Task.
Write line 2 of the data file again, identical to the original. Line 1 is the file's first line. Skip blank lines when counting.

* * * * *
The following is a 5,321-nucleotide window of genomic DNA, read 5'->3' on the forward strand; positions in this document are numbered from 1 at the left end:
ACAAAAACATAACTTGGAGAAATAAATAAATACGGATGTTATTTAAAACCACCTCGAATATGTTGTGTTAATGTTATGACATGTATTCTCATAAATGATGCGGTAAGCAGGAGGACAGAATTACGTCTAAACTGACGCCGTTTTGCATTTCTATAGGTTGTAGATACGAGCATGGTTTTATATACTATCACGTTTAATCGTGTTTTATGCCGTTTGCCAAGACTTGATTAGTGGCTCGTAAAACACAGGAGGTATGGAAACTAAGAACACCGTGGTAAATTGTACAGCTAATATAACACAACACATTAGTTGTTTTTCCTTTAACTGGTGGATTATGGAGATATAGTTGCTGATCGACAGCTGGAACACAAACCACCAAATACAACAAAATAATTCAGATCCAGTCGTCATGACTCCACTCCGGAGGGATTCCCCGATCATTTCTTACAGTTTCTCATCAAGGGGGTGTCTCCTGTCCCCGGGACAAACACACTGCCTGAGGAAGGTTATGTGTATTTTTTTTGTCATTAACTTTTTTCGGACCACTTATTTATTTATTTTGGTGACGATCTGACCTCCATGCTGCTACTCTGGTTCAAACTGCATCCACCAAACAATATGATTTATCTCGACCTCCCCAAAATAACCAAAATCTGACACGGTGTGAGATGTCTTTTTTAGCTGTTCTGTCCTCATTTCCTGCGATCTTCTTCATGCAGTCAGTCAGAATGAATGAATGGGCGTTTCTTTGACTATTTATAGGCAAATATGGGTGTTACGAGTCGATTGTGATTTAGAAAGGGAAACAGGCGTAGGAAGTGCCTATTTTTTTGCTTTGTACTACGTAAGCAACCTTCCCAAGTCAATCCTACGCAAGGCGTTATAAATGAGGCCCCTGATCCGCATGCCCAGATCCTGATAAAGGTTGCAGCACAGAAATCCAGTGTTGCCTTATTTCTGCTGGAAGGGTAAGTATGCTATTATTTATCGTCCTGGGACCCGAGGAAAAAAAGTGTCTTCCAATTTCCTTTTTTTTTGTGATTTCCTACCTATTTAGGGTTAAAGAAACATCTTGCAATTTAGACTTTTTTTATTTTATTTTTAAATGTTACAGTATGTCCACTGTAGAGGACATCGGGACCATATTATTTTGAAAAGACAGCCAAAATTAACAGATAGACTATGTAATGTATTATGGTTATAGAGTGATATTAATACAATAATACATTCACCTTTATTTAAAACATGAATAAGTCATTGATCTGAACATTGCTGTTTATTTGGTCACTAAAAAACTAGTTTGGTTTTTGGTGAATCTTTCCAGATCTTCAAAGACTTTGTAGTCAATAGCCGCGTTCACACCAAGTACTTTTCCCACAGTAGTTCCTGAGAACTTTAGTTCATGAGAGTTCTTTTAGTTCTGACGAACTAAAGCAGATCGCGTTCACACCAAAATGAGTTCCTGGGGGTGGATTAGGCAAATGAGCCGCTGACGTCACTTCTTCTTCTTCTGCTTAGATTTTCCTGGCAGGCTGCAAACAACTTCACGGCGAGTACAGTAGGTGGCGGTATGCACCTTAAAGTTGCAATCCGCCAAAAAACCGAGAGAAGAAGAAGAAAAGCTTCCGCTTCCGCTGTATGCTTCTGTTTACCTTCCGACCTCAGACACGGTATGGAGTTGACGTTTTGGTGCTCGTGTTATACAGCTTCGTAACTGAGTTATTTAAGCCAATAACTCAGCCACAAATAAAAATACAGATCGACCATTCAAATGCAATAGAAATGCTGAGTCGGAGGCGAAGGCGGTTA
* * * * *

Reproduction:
ACAAAAACATAACTTGGAGAAATAAATAAATACGGATGTTATTTAAAACCACCTCGAATATGTTGTGTTAATGTTATGACATGTATTCTCATAAATGATGCGGTAAGCAGGAGGACAGAATTACGTCTAAACTGACGCCGTTTTGCATTTCTATAGGTTGTAGATACGAGCATGGTTTTATATACTATCACGTTTAATCGTGTTTTATGCCGTTTGCCAAGACTTGATTAGTGGCTCGTAAAACACAGGAGGTATGGAAACTAAGAACACCGTGGTAAATTGTACAGCTAATATAACACAACACATTAGTTGTTTTTCCTTTAACTGGTGGATTATGGAGATATAGTTGCTGATCGACAGCTGGAACACAAACCACCAAATACAACAAAATAATTCAGATCCAGTCGTCATGACTCCACTCCGGAGGGATTCCCCGATCATTTCTTACAGTTTCTCATCAAGGGGGTGTCTCCTGTCCCCGGGACAAACACACTGCCTGAGGAAGGTTATGTGTATTTTTTTTGTCATTAACTTTTTTCGGACCACTTATTTATTTATTTTGGTGACGATCTGACCTCCATGCTGCTACTCTGGTTCAAACTGCATCCACCAAACAATATGATTTATCTCGACCTCCCCAAAATAACCAAAATCTGACACGGTGTGAGATGTCTTTTTTAGCTGTTCTGTCCTCATTTCCTGCGATCTTCTTCATGCAGTCAGTCAGAATGAATGAATGGGCGTTTCTTTGACTATTTATAGGCAAATATGGGTGTTACGAGTCGATTGTGATTTAGAAAGGGAAACAGGCGTAGGAAGTGCCTATTTTTTTGCTTTGTACTACGTAAGCAACCTTCCCAAGTCAATCCTACGCAAGGCGTTATAAATGAGGCCCCTGATCCGCATGCCCAGATCCTGATAAAGGTTGCAGCACAGAAATCCAGTGTTGCCTTATTTCTGCTGGAAGGGTAAGTATGCTATTATTTATCGTCCTGGGACCCGAGGAAAAAAAGTGTCTTCCAATTTCCTTTTTTTTTGTGATTTCCTACCTATTTAGGGTTAAAGAAACATCTTGCAATTTAGACTTTTTTTATTTTATTTTTAAATGTTACAGTATGTCCACTGTAGAGGACATCGGGACCATATTATTTTGAAAAGACAGCCAAAATTAACAGATAGACTATGTAATGTATTATGGTTATAGAGTGATATTAATACAATAATACATTCACCTTTATTTAAAACATGAATAAGTCATTGATCTGAACATTGCTGTTTATTTGGTCACTAAAAAACTAGTTTGGTTTTTGGTGAATCTTTCCAGATCTTCAAAGACTTTGTAGTCAATAGCCGCGTTCACACCAAGTACTTTTCCCACAGTAGTTCCTGAGAACTTTAGTTCATGAGAGTTCTTTTAGTTCTGACGAACTAAAGCAGATCGCGTTCACACCAAAATGAGTTCCTGGGGGTGGATTAGGCAAATGAGCCGCTGACGTCACTTCTTCTTCTTCTGCTTAGATTTTCCTGGCAGGCTGCAAACAACTTCACGGCGAGTACAGTAGGTGGCGGTATGCACCTTAAAGTTGCAATCCGCCAAAAAACCGAGAGAAGAAGAAGAAAAGCTTCCGCTTCCGCTGTATGCTTCTGTTTACCTTCCGACCTCAGACACGGTATGGAGTTGACGTTTTGGTGCTCGTGTTATACAGCTTCGTAACTGAGTTATTTAAGCCAATAACTCAGCCACAAATAAAAATACAGATCGACCATTCAAATGCAATAGAAATGCTGAGTCGGAGGCGAAGGCGGTTA